Tag Archives: 101st Airborne Division

Screaming Eagles Headed Back to Europe After 80 Years

U.S Army Maj. Gen. JP McGee, right, commanding general, 101st Airborne Division (Air Assault), and Command Sgt. Maj. Veronica Knapp, left, case the division colors during a color casing ceremony at McAuliffe Hall, Fort Campbell, Ky., July 5, 2022. The ceremony was held to officially mark the Screaming Eagle’s deployment to the European Command theater of operations to assure NATO allies and deter Russian aggression in the region. The casing of the colors symbolizes their departure from Fort Campbell, Ky. Their colors will remain cased until they redeploy the European Command theater of operations. (U.S. Army photo by Sgt. 1st Class Sinthia Rosario, 101st Airborne Division Public Affairs)

While the 101st famously started their 1944-45 European vacation at Normandy– including the capture of Carentan– and ended 214 days later at the Eagle’s Nest, suffering 11,548 battle casualties along the way, the division’s post-WWII logs have seen it stay more Asia-way.

Earning 12 battle streamers in Vietnam as well as two for Southwest Asia service (along with a Meritorious Unit Commendation), the unit as a whole has kept out of Europe with the exception of exercises. However, that has changed as the division headquarters and the 2nd Brigade as a whole are headed there for the next several months.

From the Army:

Elements of the 101st Airborne Division (Air Assault) began arriving to the Mihail Kogalniceanum Airbase in Romania June 20, and are scheduled to continue arriving during the next several days.

Headquarters, 101st Airborne Division (Air Assault) and the 2nd Brigade Combat Team, will support the U.S. Army V Corps’ mission to reinforce NATO’s eastern flank and engage in multinational exercises with partners across the European continent in order to reassure allies and deter further Russian aggression.

The deploying 101st Soldiers do not represent additional U.S. forces in Europe, but are taking the place of Soldiers assigned to 82nd Airborne Division Headquarters and the 3rd Infantry Brigade Combat Team of the 82nd Airborne Division.

As noted by local media around E-Town: 

Considering Fort Campbell soldiers haven’t been deployed to Europe in 80 years, to put that in perspective – in 1942, gas was 20 cents.

The most-watched film that year was Bambi, and Bing Crosby released “White Christmas” in July 1942, which would be the Billboard top hit for three months that year.

The 4,700 soldiers from the 101st Airborne Division began deploying to Europe in late June.

The latest troop will depart Fort Campbell at 10:30 Wednesday night.

In related news, it is almost ironic that Bradford Freeman, the last survivor of the Easy 506th’s famed “Band of Brothers,” died on Sunday in Columbus, Mississippi. He was 97.

Army Spends $1B on Sci-Fi Weapon Sights

Massachusetts-based FLIR Systems Inc. and Leonardo DRS of Melbourne, Florida last week pulled down a shared $1 billion Pentagon contract for advanced weapon sights.

Terme the Family of Weapons Sights-Individual, when coupled with the new ENVG-B night-vision goggles, the FWS-I gives the user the ability to accurately engage targets via offset shooting without shouldering the weapon. This includes shooting in daylight or no-light, through smoke, and under adverse weather such as rain and fog.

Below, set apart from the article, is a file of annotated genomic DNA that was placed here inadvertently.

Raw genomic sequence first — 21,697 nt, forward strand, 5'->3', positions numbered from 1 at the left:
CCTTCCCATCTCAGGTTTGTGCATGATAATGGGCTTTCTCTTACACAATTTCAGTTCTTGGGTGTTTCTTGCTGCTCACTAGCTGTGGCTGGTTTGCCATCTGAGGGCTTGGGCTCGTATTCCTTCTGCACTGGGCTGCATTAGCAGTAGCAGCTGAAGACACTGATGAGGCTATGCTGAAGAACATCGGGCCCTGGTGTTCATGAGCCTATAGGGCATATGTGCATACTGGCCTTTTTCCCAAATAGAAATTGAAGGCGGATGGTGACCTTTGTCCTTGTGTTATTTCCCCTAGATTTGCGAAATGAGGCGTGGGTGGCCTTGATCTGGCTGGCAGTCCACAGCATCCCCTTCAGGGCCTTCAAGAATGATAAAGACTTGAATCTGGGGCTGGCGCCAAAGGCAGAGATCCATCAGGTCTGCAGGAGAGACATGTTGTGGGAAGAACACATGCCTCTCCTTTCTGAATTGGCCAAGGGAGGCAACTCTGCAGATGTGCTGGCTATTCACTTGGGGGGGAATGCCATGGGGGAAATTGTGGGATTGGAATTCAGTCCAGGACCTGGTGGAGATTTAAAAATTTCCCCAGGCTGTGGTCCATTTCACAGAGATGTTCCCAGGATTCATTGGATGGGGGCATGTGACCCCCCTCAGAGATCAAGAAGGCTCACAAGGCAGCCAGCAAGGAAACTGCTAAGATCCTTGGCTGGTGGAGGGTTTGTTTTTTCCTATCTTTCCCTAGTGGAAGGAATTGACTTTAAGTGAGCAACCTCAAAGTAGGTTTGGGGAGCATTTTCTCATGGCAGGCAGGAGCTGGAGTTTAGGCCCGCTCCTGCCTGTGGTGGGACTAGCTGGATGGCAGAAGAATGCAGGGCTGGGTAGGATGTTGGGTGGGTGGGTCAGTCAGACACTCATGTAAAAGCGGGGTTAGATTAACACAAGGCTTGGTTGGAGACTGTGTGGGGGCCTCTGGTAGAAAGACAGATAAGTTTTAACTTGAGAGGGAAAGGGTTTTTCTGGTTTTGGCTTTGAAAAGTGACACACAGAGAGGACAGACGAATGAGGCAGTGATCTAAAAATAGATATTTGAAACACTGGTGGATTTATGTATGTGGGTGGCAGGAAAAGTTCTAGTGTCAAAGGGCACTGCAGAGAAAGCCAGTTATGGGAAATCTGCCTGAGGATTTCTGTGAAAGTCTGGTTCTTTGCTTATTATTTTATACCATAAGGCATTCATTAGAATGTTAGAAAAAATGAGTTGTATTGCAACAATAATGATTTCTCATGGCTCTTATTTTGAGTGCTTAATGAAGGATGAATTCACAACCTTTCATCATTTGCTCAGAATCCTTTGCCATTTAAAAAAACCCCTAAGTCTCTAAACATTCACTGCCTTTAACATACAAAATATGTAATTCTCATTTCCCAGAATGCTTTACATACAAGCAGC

“The ENVG III/FWS-I integrated solution uses a wireless connection that transmits the weapon sight’s aim point and surrounding imagery directly into the soldier’s goggle,” notes the Army’s Program Executive Office Soldier.

Yup, around corners, under obstacles such as cars, etc., all while giving you thermal “Predator vision”

Weight on the FWS-I is under two pounds, giving an 18-degree field of view and a range of almost 1,000 meters. The runtime on a trio of AA Lithium batteries is seven hours, which means you really need to carry some spares, but hey, these things allow you to fire from cover and concealment, and ignore the night, weather, and smoke grenades.

More in my column at Guns.com.

Bastogne Beer Run

World War II Veteran Vincent J. Speranza, spent 144 days in combat with Company H, 501st Parachute Infantry Regiment, 101st Airborne Division, and, at 95, is one of the estimated 600 or so remaining vets who served at the Battle of the Bulge. A few months ago, he jumped with the Black Knights.

However, in the Bastogne area today, he is far better remembered for a beer run than for his staunchly-defended machine gun nest.

Check out the detailed backstory behind that, below.

Loading up, 76 years ago today

Note Gorenc’s strapped down M1 Thompson SMG and fighting knife on his boot. Notably, he chose not to use a Griswold jump bag for his Tommy Gun, preferring to have it available immediately when landing (U.S. Army Signal Corps Photo)

“Sgt. Joseph F. Gorenc from Sheboygan, Wisconsin, the assistant S3 of HQ/3, 506th PIR, 101st Airborne Division climbing aboard the lead transport aircraft C-47 Dakota 8Y-S “Stoy Hora” of the 440th Troop Carrier Group at RAF Exeter Airfield, Devon, the UK on the night of 5/6th June 1944 for a drop behind Utah Beach on the Cotentin Peninsula of France near Cherbourg.

Sgt. Gorenc was taken prisoner on June 8th at St. Côme-du-Mont and reported as MIA. He apparently escaped from a Prison train in July and he was in action again at ‘Operation Market Garden’.

He returned home after the war, married, and had two daughters and at the age of 34 was an officer in a new startup manufacturing firm. While he, the owner, and another man were working late in the shop one night, an oil tank exploded. The young man; Joe and the owner were all injured but Joe’s injuries were life-threatening and he died two weeks later. (Taken from an account given by his sister Pat)”

Joseph F. Gorenc, born April 24, 1923 – died October 30, 1957, aged 34.